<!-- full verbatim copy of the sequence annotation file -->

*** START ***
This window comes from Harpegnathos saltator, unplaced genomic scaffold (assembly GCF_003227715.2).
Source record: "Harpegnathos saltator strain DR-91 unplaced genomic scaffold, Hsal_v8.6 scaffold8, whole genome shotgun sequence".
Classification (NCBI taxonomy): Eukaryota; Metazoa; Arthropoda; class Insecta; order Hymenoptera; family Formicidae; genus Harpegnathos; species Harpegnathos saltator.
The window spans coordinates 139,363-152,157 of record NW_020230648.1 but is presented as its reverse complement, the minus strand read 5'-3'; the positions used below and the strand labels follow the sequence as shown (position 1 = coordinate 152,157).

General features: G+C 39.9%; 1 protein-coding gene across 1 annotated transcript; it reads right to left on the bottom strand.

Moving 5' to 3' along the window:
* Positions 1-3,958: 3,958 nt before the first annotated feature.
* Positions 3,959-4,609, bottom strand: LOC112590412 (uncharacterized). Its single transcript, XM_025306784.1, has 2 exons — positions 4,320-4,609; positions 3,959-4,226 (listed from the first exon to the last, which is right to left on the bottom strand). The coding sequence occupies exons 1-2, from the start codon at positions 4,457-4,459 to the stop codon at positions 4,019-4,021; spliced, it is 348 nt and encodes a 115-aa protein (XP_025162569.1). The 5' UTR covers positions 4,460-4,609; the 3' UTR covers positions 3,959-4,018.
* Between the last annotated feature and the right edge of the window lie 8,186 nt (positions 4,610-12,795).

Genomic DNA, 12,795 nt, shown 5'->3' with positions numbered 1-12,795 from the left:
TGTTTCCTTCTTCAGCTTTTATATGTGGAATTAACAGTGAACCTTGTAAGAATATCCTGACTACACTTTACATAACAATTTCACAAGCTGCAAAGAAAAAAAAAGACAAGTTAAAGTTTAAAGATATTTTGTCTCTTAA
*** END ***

This window comes from Harpegnathos saltator, unplaced genomic scaffold (assembly GCF_003227715.2).
Source record: "Harpegnathos saltator strain DR-91 unplaced genomic scaffold, Hsal_v8.6 scaffold8, whole genome shotgun sequence".
Classification (NCBI taxonomy): Eukaryota; Metazoa; Arthropoda; class Insecta; order Hymenoptera; family Formicidae; genus Harpegnathos; species Harpegnathos saltator.
The window spans coordinates 139,363-152,157 of record NW_020230648.1 but is presented as its reverse complement, the minus strand read 5'-3'; the positions used below and the strand labels follow the sequence as shown (position 1 = coordinate 152,157).

General features: G+C 39.9%; 1 protein-coding gene across 1 annotated transcript; it reads right to left on the bottom strand.

Moving 5' to 3' along the window:
* Positions 1-3,958: 3,958 nt before the first annotated feature.
* Positions 3,959-4,609, bottom strand: LOC112590412 (uncharacterized). Its single transcript, XM_025306784.1, has 2 exons — positions 4,320-4,609; positions 3,959-4,226 (listed from the first exon to the last, which is right to left on the bottom strand). The coding sequence occupies exons 1-2, from the start codon at positions 4,457-4,459 to the stop codon at positions 4,019-4,021; spliced, it is 348 nt and encodes a 115-aa protein (XP_025162569.1). The 5' UTR covers positions 4,460-4,609; the 3' UTR covers positions 3,959-4,018.
* Between the last annotated feature and the right edge of the window lie 8,186 nt (positions 4,610-12,795).

Genomic DNA, 12,795 nt, shown 5'->3' with positions numbered 1-12,795 from the left:
TGTTTCCTTCTTCAGCTTTTATATGTGGAATTAACAGTGAACCTTGTAAGAATATCCTGACTACACTTTACATAACAATTTCACAAGCTGCAAAGAAAAAAAAAGACAAGTTAAAGTTTAAAGATATTTTGTCTCTTAA